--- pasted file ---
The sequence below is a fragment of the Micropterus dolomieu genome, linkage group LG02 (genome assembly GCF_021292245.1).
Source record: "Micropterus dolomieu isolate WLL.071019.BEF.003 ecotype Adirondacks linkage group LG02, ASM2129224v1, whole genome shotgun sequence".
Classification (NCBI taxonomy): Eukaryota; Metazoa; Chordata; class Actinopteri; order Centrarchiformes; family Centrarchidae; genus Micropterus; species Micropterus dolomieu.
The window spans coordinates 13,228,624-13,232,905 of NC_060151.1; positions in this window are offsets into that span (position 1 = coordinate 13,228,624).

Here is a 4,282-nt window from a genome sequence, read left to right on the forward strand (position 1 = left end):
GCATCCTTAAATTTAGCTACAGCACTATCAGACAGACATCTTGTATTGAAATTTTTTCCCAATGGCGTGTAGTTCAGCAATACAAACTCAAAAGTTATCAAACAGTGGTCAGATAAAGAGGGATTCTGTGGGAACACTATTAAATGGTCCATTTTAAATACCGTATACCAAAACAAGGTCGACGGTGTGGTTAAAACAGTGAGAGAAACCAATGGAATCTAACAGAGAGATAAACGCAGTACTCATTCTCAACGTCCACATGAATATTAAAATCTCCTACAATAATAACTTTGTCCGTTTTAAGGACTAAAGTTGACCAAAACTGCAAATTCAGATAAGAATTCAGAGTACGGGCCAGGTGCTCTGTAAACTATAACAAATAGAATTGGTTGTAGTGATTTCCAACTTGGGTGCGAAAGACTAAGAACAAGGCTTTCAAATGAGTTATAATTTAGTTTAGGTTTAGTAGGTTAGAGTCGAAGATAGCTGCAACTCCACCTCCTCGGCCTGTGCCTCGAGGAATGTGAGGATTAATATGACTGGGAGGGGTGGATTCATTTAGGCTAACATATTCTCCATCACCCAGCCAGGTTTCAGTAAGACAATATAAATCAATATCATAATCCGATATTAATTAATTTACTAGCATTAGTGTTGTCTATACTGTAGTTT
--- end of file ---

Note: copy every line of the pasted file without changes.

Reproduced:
The sequence below is a fragment of the Micropterus dolomieu genome, linkage group LG02 (genome assembly GCF_021292245.1).
Source record: "Micropterus dolomieu isolate WLL.071019.BEF.003 ecotype Adirondacks linkage group LG02, ASM2129224v1, whole genome shotgun sequence".
Classification (NCBI taxonomy): Eukaryota; Metazoa; Chordata; class Actinopteri; order Centrarchiformes; family Centrarchidae; genus Micropterus; species Micropterus dolomieu.
The window spans coordinates 13,228,624-13,232,905 of NC_060151.1; positions in this window are offsets into that span (position 1 = coordinate 13,228,624).

Here is a 4,282-nt window from a genome sequence, read left to right on the forward strand (position 1 = left end):
GCATCCTTAAATTTAGCTACAGCACTATCAGACAGACATCTTGTATTGAAATTTTTTCCCAATGGCGTGTAGTTCAGCAATACAAACTCAAAAGTTATCAAACAGTGGTCAGATAAAGAGGGATTCTGTGGGAACACTATTAAATGGTCCATTTTAAATACCGTATACCAAAACAAGGTCGACGGTGTGGTTAAAACAGTGAGAGAAACCAATGGAATCTAACAGAGAGATAAACGCAGTACTCATTCTCAACGTCCACATGAATATTAAAATCTCCTACAATAATAACTTTGTCCGTTTTAAGGACTAAAGTTGACCAAAACTGCAAATTCAGATAAGAATTCAGAGTACGGGCCAGGTGCTCTGTAAACTATAACAAATAGAATTGGTTGTAGTGATTTCCAACTTGGGTGCGAAAGACTAAGAACAAGGCTTTCAAATGAGTTATAATTTAGTTTAGGTTTAGTAGGTTAGAGTCGAAGATAGCTGCAACTCCACCTCCTCGGCCTGTGCCTCGAGGAATGTGAGGATTAATATGACTGGGAGGGGTGGATTCATTTAGGCTAACATATTCTCCATCACCCAGCCAGGTTTCAGTAAGACAATATAAATCAATATCATAATCCGATATTAATTAATTTACTAGCATTAGTGTTGTCTATACTGTAGTTT